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Author Topic: Booting the 64-bit kernel on the 2006/2007 Mac Pro  (Read 1234435 times)
Graeme43
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« Reply #60 on: February 17, 2012, 03:53:01 PM »

Can someone set me up with a 10.8 installer that doesn't have the Mac model check or tell me how to disable it? Seems to refuse to install saying mac not supported

Apple invited me into the Mountain Lion seed and I don't have a Mac that can officially run it! Sucks! Both MP 1,1 and black MacBook C2D unsupported
« Last Edit: February 17, 2012, 04:00:13 PM by Graeme43 » Logged

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sonymac
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« Reply #61 on: February 17, 2012, 04:43:33 PM »

Without access to a supported machine, it may be difficult. If you had access to a later
Model Mac Pro, you could probably just swap out the drives.

I'm not sure how to fool the installer but I think it may have something to do with the plist file similar to the article below.

http://osxdaily.com/2011/04/08/hack-mac-os-x-lion-for-core-duo-core-solo-mac/
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Rominator
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« Reply #62 on: February 17, 2012, 07:29:22 PM »

I installed onto my 4,1/5,1 and then put the drive into my 1,1.

It just showed the circle with a slash across it for a few seconds then rebooted

going to take more than a drive swap
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jeanlain
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« Reply #63 on: February 17, 2012, 08:12:45 PM »

Some hacks can already boot 10.8.
The same boot loader should work on old Mac Pros.
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Squishy Tia
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« Reply #64 on: February 18, 2012, 09:08:43 AM »

I installed onto my 4,1/5,1 and then put the drive into my 1,1.

It just showed the circle with a slash across it for a few seconds then rebooted

going to take more than a drive swap

And this is the straw that broke the camel's back. I think I'm done with the Mac after my Mac Pro gives up the ghost. I just can't tolerate this cat and mouse game Apple seems to love making customers play with regard to OS and computer support. Hell, they actively abandoned all development effort for the original Mac Pros (1,1/2,1) only six months after their release, and left they to die a slow, painful death.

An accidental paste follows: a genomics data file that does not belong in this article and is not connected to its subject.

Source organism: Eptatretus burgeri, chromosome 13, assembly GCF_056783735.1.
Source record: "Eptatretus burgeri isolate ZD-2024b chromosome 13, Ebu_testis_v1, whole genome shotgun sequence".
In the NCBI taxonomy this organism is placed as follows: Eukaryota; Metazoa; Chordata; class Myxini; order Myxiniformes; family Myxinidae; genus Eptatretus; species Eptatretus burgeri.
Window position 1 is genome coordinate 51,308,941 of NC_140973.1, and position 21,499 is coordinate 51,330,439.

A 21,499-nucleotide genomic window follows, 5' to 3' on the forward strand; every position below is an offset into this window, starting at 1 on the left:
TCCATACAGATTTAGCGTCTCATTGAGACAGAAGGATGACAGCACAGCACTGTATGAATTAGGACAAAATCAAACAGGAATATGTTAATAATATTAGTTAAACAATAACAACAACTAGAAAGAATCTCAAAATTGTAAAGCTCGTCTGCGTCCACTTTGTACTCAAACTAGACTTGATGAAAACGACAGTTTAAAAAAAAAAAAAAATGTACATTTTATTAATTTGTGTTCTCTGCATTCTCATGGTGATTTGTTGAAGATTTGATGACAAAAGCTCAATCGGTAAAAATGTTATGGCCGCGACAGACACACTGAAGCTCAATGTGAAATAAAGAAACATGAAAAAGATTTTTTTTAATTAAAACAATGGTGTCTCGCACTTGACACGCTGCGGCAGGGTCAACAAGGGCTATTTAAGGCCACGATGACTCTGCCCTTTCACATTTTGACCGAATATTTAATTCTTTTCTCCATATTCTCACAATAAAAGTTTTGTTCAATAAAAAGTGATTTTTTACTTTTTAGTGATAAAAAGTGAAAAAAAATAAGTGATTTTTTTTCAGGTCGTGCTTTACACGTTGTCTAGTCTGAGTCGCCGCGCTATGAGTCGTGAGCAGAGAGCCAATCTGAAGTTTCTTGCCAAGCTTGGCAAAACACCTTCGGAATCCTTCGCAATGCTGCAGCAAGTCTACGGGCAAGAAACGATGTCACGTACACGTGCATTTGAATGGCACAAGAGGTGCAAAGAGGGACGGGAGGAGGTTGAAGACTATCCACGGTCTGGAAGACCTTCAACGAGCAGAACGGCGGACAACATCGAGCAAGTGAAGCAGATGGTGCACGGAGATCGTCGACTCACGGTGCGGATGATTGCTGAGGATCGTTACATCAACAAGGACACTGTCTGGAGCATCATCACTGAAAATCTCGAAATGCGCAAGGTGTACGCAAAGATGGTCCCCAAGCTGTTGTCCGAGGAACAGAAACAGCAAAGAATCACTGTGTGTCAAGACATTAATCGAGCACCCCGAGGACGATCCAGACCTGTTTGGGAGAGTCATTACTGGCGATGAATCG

That I have to toil with partitions and a bootloader to run an OS that would run perfectly fine on my Mac Pro 1,1 otherwise, is a clear indication that Apple is not worth my money anymore. The Mac Pros are enterprise level computers. We paid through the nose for them, only to be shafted by Apple again and again and again. They could have updated the EFI on the first two revisions of the Mac Pro, since they had the spec finalized, but did nothing. And now the arbitrary limitations strike again. Enough is enough.

I never thought I'd say this, but I jump through less hoops to get what I want out of my OS on the Windows side than on the OS X side at this point. It's been a wild ride and a blast, but it's time to move on. Apple cares only about iOS and whatever it can milk out of the dying Mac Pro market. I want no more to do with it.

I was considering whether or not to get a 2010 Mac Pro (mainly because they can still run Snow Leopard and don't have to run Lion, so I wouldn't be stuck with features I can't turn off and despise to no end in Lion), but this pretty much seals the deal. I've been an Apple supporter and fan for twenty eight years. I'm sad to see it all go by the wayside, but I as a customer am worth jack all to them, so why should I continue to feed what bites my hand?

Kudos to those of you that got 64-bit Kernels running on the 1,1/2,1 Mac Pros. You are to be commended. Alas, the trouble it takes to get it working isn't worth my time, and it certainly isn't worth the eventual troubleshooting I'll have to do later down the road because I bypassed an arbitrary roadblock from Apple to get where I wanted to go.
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sonymac
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« Reply #65 on: February 18, 2012, 11:49:50 PM »

Dude, as a MP 1,1 owner, I am just as sad as the next guy to know that ML isn't officially supported, but seriously...

After you are done whining, which you have every right to do, I beg to differ on your opinion of Apples business decision to cut Mac Pro 1,1 support.

Apple, Dell, Sony, basically every single PC manufacturer cuts support after their systems hit a certain "vintage" that is measured in years, not performance. This is standard industry practice. It just so happens that Apple also makes the OS as well. I've had IBm and Dell pro workstations that are the same way (no driver support for later OSs. No BIOS support after 3 years.

As much as I love to claim I bought my Mac Pro to do enterprisy things, the truth is I didn't. I bought it because I of the expandability and hackability. I love the Mac Pro community (specifically, the 1.1 community. Who also seem the most vocal). I'm proud and glad that the Mac Pro has had such a good run. When I bought it for $3000, it was light years ahead of anything else out there. Also Apple raised the base price of the Mac Pro in later years so I felt the bang to bucks ratio of the 1.1 was improved.

The Mac Pro is as capable as its ever been and I'm thrilled to see such an active community work to keep it current and relevant.